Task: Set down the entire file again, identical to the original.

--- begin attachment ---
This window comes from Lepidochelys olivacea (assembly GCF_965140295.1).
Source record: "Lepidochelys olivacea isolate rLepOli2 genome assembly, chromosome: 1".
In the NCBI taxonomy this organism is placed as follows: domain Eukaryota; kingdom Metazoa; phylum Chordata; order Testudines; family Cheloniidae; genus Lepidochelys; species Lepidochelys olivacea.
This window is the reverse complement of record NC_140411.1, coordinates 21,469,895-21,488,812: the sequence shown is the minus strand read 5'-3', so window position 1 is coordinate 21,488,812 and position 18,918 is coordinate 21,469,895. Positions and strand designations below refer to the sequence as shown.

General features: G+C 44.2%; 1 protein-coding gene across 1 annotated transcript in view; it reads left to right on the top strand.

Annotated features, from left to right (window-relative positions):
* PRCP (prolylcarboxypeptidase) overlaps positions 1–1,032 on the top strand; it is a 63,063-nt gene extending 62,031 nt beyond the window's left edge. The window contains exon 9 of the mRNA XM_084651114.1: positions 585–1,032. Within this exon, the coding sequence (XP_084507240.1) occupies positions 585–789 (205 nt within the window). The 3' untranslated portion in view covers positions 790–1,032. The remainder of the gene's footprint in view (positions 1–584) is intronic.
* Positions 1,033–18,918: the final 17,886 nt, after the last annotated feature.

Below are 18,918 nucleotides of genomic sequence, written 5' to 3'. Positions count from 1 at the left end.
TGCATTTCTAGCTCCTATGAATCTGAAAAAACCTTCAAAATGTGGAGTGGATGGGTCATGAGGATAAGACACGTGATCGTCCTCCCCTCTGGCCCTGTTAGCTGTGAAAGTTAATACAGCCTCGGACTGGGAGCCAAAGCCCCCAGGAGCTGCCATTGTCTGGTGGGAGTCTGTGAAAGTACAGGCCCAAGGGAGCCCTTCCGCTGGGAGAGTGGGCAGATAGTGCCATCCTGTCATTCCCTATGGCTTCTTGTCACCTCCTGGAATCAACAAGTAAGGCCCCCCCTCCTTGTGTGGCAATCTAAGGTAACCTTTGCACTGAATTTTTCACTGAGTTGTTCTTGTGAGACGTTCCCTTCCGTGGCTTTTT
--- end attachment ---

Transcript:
This window comes from Lepidochelys olivacea (assembly GCF_965140295.1).
Source record: "Lepidochelys olivacea isolate rLepOli2 genome assembly, chromosome: 1".
In the NCBI taxonomy this organism is placed as follows: domain Eukaryota; kingdom Metazoa; phylum Chordata; order Testudines; family Cheloniidae; genus Lepidochelys; species Lepidochelys olivacea.
This window is the reverse complement of record NC_140411.1, coordinates 21,469,895-21,488,812: the sequence shown is the minus strand read 5'-3', so window position 1 is coordinate 21,488,812 and position 18,918 is coordinate 21,469,895. Positions and strand designations below refer to the sequence as shown.

General features: G+C 44.2%; 1 protein-coding gene across 1 annotated transcript in view; it reads left to right on the top strand.

Annotated features, from left to right (window-relative positions):
* PRCP (prolylcarboxypeptidase) overlaps positions 1–1,032 on the top strand; it is a 63,063-nt gene extending 62,031 nt beyond the window's left edge. The window contains exon 9 of the mRNA XM_084651114.1: positions 585–1,032. Within this exon, the coding sequence (XP_084507240.1) occupies positions 585–789 (205 nt within the window). The 3' untranslated portion in view covers positions 790–1,032. The remainder of the gene's footprint in view (positions 1–584) is intronic.
* Positions 1,033–18,918: the final 17,886 nt, after the last annotated feature.

Below are 18,918 nucleotides of genomic sequence, written 5' to 3'. Positions count from 1 at the left end.
TGCATTTCTAGCTCCTATGAATCTGAAAAAACCTTCAAAATGTGGAGTGGATGGGTCATGAGGATAAGACACGTGATCGTCCTCCCCTCTGGCCCTGTTAGCTGTGAAAGTTAATACAGCCTCGGACTGGGAGCCAAAGCCCCCAGGAGCTGCCATTGTCTGGTGGGAGTCTGTGAAAGTACAGGCCCAAGGGAGCCCTTCCGCTGGGAGAGTGGGCAGATAGTGCCATCCTGTCATTCCCTATGGCTTCTTGTCACCTCCTGGAATCAACAAGTAAGGCCCCCCCTCCTTGTGTGGCAATCTAAGGTAACCTTTGCACTGAATTTTTCACTGAGTTGTTCTTGTGAGACGTTCCCTTCCGTGGCTTTTT